Guallart Architects, directed by Vicente Guallart MAEBB co-director, has won an international competition for the design of a mixed use community in the Xiong’an New City, defining a new standard in the post-COVID era, that can be applied as a raw model in different cities around the world.

The competition, defined as “Xiong’an Architecture Design Contest with Chinese Characteristics under the High Quality Development principle” has received more than 300 projects organized in six categories, and will define the standards for this new emblematic city supported by President Xi, as a hub for the Beijing-Tianjin-Hebei economic triangle. The jurors for this international competition included Chinese academicians and local experts.

The proposal presented under the title “the self-sufficient city”, defines an urban model that merges the traditional European urban blocks, the Chinese modern towers, and the productive farming landscape. This new urban environment where people can live, work and rest, will allow their residents to produce resources locally while they are connected globally, providing a full life even in moments of confinement.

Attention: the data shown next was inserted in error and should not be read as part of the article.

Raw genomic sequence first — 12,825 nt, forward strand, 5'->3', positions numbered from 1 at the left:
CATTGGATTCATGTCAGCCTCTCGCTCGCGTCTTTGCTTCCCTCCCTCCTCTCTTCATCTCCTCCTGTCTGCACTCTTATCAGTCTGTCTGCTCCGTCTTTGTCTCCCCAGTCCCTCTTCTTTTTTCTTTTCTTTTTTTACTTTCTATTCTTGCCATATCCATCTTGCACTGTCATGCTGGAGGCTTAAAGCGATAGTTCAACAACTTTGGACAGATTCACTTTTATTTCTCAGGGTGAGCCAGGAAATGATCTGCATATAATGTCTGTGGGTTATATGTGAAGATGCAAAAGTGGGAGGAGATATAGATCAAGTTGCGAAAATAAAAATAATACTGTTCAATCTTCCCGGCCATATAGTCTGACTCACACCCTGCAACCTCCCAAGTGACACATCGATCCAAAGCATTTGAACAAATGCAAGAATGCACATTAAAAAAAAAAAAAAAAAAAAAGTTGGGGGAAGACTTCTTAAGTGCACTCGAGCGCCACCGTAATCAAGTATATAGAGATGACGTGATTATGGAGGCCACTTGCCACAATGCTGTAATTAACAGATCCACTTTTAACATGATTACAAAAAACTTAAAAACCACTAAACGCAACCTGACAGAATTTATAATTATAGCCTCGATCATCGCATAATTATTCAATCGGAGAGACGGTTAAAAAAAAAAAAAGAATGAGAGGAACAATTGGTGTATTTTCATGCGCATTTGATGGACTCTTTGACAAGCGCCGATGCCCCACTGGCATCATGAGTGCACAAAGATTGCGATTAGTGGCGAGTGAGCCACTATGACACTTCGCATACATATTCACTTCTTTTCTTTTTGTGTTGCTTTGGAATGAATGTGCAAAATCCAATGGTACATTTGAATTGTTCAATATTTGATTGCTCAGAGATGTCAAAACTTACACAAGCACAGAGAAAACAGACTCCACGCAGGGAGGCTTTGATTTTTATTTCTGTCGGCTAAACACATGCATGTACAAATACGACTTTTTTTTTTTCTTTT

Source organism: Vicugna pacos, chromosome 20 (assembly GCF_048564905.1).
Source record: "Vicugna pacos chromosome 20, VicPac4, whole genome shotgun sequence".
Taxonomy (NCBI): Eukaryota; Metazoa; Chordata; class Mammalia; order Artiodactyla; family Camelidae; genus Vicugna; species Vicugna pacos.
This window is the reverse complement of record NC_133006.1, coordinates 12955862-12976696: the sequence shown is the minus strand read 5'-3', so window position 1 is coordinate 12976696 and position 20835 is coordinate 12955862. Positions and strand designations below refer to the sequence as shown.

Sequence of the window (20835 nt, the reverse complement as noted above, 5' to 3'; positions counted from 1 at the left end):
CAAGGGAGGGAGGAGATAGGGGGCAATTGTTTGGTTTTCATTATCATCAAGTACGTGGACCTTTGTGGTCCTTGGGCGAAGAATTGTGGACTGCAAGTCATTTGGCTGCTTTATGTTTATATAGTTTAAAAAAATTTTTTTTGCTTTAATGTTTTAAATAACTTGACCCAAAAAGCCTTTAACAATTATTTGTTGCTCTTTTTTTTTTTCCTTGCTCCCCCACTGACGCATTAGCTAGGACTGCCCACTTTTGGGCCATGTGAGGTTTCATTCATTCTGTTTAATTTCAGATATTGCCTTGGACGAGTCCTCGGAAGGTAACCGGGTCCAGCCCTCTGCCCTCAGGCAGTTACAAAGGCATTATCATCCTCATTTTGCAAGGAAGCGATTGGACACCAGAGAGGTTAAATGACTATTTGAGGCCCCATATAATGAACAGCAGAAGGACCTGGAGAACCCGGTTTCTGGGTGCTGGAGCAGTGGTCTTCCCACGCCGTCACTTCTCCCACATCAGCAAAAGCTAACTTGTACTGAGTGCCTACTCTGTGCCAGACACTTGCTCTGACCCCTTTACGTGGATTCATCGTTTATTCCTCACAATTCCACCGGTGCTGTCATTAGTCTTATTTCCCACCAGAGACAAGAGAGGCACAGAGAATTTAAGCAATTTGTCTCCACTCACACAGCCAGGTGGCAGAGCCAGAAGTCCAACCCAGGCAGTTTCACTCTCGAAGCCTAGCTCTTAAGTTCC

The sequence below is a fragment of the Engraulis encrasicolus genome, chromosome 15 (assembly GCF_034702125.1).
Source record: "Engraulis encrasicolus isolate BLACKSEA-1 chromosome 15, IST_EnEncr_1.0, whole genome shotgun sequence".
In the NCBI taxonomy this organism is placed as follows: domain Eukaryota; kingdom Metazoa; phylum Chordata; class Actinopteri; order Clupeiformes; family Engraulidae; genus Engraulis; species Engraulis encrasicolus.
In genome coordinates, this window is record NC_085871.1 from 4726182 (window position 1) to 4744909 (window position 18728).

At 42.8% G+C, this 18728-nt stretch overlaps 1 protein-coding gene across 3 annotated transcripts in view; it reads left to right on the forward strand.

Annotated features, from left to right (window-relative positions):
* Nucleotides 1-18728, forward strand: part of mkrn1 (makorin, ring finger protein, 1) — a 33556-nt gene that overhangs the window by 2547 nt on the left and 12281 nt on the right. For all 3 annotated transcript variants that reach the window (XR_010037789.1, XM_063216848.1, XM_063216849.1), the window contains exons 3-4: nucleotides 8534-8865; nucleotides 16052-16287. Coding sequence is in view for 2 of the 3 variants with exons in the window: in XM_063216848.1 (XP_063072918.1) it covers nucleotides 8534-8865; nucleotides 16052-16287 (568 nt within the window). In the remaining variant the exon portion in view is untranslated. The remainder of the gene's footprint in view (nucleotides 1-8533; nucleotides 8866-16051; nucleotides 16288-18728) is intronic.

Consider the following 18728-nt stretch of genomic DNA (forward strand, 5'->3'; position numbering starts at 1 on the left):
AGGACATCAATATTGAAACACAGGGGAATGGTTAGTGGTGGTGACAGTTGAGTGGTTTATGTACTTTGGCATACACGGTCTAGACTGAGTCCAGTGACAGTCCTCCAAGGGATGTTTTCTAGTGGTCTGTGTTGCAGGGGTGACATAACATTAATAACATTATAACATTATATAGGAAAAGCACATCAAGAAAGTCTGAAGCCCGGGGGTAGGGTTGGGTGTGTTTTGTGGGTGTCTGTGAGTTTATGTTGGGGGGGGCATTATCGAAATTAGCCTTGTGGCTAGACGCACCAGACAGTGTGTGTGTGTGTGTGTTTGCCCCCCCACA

“We cannot continue designing cities and buildings as if nothing had happened,” says Guallart, ” Our proposal stems from the need to provide solutions to the various crises that are taking place in our planet at the same time, in order to create a new urban life based in the circular bioeconomy that will empower cities and communities”.

Specifically, the project is conceived as layers of onions, defining different functions needed for human life at different scales, from the home, to the building, to the community.

The four blocks, which will be built using mass timber and passive design solutions, will have mixed-use programs including apartments, residences for young and old people, offices, swimming pool, shops, a food market, kindergartens, an administrative center and a fire station among other facilities.

All buildings will be covered by greenhouses that will allow the production of food for daily consumption and will use their sloping roofs to produce energy. On the ground floor, small co-working digital factories will allow the use of 3D printers and rapid prototyping machines to produce object for daily use. Thus, the buildings will have internal metabolic systems that integrate energy production, recycled water, food production and material reuse, promoting a distributed model for urban management.

All the apartments will have a large terrace facing south, which acts as a thermal regulator, and will be a fundamental space in periods of confinement allowing the residents to play, rest and work. Likewise, the homes will be prepared to have telework spaces and will be connected to 5G networks, creating social networks at neighborhood-scale for the exchange of resources.